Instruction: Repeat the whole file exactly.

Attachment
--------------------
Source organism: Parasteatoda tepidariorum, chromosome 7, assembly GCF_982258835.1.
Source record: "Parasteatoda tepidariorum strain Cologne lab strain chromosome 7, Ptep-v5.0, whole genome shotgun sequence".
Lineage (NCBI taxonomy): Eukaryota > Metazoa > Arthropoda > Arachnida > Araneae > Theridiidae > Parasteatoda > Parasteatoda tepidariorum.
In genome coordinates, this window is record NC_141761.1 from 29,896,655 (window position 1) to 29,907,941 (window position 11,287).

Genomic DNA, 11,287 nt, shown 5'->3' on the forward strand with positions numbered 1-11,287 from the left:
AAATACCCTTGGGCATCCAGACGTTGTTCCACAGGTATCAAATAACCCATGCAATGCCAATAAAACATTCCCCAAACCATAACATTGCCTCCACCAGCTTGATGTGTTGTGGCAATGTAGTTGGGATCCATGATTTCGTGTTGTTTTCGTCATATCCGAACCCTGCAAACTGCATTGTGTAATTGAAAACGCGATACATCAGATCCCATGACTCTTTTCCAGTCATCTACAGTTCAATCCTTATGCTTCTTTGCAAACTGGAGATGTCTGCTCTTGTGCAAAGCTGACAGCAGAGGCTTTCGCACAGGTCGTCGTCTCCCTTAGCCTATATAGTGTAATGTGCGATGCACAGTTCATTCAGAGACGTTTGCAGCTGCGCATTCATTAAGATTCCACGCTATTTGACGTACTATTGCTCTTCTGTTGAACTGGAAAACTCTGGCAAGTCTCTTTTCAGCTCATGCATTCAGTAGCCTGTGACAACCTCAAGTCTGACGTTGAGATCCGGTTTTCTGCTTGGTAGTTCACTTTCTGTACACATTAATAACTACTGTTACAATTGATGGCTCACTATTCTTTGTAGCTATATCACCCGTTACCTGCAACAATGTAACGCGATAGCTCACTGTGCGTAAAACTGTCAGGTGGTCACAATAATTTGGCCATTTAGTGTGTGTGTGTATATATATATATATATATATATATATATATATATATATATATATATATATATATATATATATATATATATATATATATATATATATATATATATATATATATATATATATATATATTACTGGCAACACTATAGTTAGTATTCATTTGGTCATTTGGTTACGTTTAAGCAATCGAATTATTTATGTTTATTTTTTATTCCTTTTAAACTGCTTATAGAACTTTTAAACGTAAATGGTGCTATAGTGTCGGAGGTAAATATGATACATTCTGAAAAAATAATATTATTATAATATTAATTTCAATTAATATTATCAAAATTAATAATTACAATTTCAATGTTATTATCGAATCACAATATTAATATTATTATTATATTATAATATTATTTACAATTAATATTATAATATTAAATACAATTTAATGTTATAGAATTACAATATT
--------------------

Source organism: Parasteatoda tepidariorum, chromosome 7, assembly GCF_982258835.1.
Source record: "Parasteatoda tepidariorum strain Cologne lab strain chromosome 7, Ptep-v5.0, whole genome shotgun sequence".
Lineage (NCBI taxonomy): Eukaryota > Metazoa > Arthropoda > Arachnida > Araneae > Theridiidae > Parasteatoda > Parasteatoda tepidariorum.
In genome coordinates, this window is record NC_141761.1 from 29,896,655 (window position 1) to 29,907,941 (window position 11,287).

Genomic DNA, 11,287 nt, shown 5'->3' on the forward strand with positions numbered 1-11,287 from the left:
AAATACCCTTGGGCATCCAGACGTTGTTCCACAGGTATCAAATAACCCATGCAATGCCAATAAAACATTCCCCAAACCATAACATTGCCTCCACCAGCTTGATGTGTTGTGGCAATGTAGTTGGGATCCATGATTTCGTGTTGTTTTCGTCATATCCGAACCCTGCAAACTGCATTGTGTAATTGAAAACGCGATACATCAGATCCCATGACTCTTTTCCAGTCATCTACAGTTCAATCCTTATGCTTCTTTGCAAACTGGAGATGTCTGCTCTTGTGCAAAGCTGACAGCAGAGGCTTTCGCACAGGTCGTCGTCTCCCTTAGCCTATATAGTGTAATGTGCGATGCACAGTTCATTCAGAGACGTTTGCAGCTGCGCATTCATTAAGATTCCACGCTATTTGACGTACTATTGCTCTTCTGTTGAACTGGAAAACTCTGGCAAGTCTCTTTTCAGCTCATGCATTCAGTAGCCTGTGACAACCTCAAGTCTGACGTTGAGATCCGGTTTTCTGCTTGGTAGTTCACTTTCTGTACACATTAATAACTACTGTTACAATTGATGGCTCACTATTCTTTGTAGCTATATCACCCGTTACCTGCAACAATGTAACGCGATAGCTCACTGTGCGTAAAACTGTCAGGTGGTCACAATAATTTGGCCATTTAGTGTGTGTGTGTATATATATATATATATATATATATATATATATATATATATATATATATATATATATATATATATATATATATATATATATATATATATATATATATATATATATATATATATATATTACTGGCAACACTATAGTTAGTATTCATTTGGTCATTTGGTTACGTTTAAGCAATCGAATTATTTATGTTTATTTTTTATTCCTTTTAAACTGCTTATAGAACTTTTAAACGTAAATGGTGCTATAGTGTCGGAGGTAAATATGATACATTCTGAAAAAATAATATTATTATAATATTAATTTCAATTAATATTATCAAAATTAATAATTACAATTTCAATGTTATTATCGAATCACAATATTAATATTATTATTATATTATAATATTATTTACAATTAATATTATAATATTAAATACAATTTAATGTTATAGAATTACAATATT